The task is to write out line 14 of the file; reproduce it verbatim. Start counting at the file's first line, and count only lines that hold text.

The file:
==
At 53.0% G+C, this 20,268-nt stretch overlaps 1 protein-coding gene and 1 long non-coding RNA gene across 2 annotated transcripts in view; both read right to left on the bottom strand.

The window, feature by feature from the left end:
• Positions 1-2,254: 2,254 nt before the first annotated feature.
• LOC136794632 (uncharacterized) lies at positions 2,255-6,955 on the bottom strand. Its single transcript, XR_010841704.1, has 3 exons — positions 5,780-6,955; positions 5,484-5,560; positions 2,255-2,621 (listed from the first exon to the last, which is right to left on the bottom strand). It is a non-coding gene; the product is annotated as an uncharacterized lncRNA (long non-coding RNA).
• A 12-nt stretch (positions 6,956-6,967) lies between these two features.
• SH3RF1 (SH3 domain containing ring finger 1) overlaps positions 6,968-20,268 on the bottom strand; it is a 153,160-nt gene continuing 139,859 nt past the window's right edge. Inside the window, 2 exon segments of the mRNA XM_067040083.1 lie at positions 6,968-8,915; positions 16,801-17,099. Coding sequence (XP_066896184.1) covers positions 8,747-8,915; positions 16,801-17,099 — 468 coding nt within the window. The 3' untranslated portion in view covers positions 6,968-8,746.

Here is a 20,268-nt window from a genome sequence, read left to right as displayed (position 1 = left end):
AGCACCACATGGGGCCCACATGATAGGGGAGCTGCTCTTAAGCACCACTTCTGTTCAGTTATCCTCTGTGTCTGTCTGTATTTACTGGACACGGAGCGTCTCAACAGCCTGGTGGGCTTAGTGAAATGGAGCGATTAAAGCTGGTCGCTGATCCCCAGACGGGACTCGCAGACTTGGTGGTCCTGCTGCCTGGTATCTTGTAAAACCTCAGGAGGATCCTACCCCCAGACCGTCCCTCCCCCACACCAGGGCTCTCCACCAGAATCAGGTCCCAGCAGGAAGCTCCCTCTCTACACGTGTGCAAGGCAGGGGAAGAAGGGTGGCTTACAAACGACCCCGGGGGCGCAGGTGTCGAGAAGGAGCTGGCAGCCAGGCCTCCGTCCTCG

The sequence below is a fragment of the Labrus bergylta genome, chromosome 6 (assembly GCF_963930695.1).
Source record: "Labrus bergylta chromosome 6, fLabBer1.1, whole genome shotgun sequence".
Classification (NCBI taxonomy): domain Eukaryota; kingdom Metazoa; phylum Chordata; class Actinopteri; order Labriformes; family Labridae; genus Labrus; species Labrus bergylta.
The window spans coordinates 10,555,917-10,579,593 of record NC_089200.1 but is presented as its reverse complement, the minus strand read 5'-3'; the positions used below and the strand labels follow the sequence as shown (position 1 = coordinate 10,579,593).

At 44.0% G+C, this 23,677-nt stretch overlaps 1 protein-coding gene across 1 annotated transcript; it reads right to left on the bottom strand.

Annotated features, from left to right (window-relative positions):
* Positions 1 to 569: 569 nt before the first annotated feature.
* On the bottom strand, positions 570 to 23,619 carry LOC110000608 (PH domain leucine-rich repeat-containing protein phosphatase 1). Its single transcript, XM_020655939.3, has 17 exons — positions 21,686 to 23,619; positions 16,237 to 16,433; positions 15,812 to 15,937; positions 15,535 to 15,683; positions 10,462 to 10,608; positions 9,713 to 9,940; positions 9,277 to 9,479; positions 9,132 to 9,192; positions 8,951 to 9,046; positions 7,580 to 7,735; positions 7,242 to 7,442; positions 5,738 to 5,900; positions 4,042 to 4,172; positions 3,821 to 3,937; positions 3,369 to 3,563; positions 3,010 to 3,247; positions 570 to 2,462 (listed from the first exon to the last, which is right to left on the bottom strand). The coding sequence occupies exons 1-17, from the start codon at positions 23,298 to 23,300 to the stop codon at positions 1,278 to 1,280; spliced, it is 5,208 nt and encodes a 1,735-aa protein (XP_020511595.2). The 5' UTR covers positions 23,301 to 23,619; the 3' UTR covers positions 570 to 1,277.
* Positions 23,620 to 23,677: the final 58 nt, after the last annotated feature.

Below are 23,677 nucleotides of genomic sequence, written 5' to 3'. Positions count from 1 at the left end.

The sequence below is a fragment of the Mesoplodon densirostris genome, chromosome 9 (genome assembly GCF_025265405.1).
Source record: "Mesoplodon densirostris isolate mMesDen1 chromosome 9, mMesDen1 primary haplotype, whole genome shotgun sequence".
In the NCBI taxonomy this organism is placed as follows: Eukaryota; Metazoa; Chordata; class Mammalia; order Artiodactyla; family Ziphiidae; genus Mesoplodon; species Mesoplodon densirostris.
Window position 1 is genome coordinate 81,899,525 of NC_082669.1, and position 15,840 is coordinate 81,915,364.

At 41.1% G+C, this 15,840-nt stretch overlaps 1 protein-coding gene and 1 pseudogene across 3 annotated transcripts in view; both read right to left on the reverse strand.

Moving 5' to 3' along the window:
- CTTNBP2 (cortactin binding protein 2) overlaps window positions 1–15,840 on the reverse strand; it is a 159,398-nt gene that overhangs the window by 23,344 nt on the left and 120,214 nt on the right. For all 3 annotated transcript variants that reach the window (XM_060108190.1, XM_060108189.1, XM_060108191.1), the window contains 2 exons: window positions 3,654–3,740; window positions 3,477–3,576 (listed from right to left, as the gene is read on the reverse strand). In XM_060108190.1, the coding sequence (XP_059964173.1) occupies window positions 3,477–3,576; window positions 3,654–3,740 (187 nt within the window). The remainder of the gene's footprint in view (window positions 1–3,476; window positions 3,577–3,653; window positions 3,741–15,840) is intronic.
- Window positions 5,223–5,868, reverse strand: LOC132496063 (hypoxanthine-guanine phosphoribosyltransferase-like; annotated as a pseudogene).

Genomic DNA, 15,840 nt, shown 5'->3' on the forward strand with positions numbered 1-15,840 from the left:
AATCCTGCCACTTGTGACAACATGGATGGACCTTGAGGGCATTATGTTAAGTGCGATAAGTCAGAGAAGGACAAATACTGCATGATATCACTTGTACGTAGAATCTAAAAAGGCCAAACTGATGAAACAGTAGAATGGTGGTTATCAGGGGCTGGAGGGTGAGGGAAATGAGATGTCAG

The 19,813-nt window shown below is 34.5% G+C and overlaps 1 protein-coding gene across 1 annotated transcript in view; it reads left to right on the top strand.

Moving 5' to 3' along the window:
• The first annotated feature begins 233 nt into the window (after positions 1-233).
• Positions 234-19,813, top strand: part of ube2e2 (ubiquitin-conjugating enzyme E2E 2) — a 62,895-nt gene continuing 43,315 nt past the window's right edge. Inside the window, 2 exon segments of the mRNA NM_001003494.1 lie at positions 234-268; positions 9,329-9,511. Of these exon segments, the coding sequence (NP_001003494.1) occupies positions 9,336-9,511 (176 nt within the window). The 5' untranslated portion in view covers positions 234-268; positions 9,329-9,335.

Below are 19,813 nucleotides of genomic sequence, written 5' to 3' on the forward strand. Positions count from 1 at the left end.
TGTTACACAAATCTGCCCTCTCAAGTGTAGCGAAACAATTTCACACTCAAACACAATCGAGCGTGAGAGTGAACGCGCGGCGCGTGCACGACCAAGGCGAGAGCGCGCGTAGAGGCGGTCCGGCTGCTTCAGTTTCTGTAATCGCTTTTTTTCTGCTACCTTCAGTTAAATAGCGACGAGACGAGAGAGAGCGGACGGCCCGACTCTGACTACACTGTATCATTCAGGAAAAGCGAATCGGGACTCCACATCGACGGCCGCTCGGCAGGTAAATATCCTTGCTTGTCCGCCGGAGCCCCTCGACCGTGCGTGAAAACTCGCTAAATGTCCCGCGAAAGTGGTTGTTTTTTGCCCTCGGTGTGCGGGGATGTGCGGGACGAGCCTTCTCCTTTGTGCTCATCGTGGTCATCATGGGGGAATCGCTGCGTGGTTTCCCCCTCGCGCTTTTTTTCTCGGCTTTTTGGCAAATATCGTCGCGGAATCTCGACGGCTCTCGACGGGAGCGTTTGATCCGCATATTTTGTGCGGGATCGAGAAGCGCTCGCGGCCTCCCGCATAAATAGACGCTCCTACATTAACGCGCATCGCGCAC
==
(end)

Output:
Annotated features, from left to right (window-relative positions):